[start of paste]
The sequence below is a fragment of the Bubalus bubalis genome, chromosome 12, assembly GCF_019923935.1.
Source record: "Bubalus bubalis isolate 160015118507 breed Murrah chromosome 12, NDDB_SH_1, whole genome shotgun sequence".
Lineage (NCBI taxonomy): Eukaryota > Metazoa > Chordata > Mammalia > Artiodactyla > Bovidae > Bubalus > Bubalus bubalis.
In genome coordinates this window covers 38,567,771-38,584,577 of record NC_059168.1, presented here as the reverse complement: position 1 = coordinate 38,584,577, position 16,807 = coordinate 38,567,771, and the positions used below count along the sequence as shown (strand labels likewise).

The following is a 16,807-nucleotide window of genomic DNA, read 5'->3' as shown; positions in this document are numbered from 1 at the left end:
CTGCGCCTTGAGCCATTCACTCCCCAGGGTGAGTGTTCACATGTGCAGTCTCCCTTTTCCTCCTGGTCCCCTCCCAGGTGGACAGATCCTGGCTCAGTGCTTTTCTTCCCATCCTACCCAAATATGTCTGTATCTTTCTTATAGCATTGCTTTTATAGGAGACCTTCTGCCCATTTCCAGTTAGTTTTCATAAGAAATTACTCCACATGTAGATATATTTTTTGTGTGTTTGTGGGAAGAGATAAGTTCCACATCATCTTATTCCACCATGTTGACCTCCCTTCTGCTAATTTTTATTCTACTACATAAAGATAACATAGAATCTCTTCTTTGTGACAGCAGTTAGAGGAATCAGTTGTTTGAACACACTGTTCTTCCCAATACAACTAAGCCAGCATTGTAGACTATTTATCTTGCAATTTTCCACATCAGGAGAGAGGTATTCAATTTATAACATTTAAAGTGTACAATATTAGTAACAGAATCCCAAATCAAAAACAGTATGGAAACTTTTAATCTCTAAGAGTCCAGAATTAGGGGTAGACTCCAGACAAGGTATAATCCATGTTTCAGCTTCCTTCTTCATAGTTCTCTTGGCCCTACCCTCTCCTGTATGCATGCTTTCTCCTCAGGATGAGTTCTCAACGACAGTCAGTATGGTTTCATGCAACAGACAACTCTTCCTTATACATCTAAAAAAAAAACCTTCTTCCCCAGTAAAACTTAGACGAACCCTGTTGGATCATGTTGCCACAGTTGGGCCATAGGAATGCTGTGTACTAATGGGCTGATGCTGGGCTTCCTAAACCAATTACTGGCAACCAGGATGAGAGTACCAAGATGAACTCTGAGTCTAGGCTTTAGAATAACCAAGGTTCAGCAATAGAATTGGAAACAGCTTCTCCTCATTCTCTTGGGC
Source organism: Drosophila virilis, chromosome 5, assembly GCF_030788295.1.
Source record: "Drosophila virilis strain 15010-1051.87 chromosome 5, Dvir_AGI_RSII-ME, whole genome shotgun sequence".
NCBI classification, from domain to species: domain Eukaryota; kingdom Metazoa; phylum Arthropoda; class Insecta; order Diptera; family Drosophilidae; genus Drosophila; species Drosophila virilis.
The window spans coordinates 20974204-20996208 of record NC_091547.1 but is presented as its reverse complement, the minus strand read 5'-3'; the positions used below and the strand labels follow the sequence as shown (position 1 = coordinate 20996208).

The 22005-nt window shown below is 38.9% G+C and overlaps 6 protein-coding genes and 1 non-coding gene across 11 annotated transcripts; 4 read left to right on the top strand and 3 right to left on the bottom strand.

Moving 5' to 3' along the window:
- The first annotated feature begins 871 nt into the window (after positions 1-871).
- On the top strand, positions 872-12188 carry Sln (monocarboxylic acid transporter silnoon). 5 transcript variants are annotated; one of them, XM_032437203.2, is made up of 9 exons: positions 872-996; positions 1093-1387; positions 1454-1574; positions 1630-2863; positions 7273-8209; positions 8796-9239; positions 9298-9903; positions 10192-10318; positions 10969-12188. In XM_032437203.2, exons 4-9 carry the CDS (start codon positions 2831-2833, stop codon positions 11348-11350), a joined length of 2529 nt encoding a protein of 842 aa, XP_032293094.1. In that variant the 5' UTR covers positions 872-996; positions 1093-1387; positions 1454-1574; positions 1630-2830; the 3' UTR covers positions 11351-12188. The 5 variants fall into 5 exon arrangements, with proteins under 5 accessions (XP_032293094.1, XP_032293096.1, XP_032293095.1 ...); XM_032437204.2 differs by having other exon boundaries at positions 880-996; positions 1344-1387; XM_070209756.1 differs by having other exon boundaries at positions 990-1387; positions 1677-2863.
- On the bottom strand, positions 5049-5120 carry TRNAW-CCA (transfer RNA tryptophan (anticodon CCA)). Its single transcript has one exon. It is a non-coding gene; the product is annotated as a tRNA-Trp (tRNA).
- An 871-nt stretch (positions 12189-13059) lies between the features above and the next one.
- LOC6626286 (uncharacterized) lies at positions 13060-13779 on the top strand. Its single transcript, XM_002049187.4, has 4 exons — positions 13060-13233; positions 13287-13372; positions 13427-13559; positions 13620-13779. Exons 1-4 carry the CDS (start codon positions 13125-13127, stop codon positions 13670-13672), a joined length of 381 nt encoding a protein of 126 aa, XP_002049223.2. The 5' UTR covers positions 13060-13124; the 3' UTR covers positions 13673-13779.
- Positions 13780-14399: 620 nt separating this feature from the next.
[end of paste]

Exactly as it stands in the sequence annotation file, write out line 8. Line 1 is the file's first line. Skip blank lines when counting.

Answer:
Source record: "Drosophila virilis strain 15010-1051.87 chromosome 5, Dvir_AGI_RSII-ME, whole genome shotgun sequence".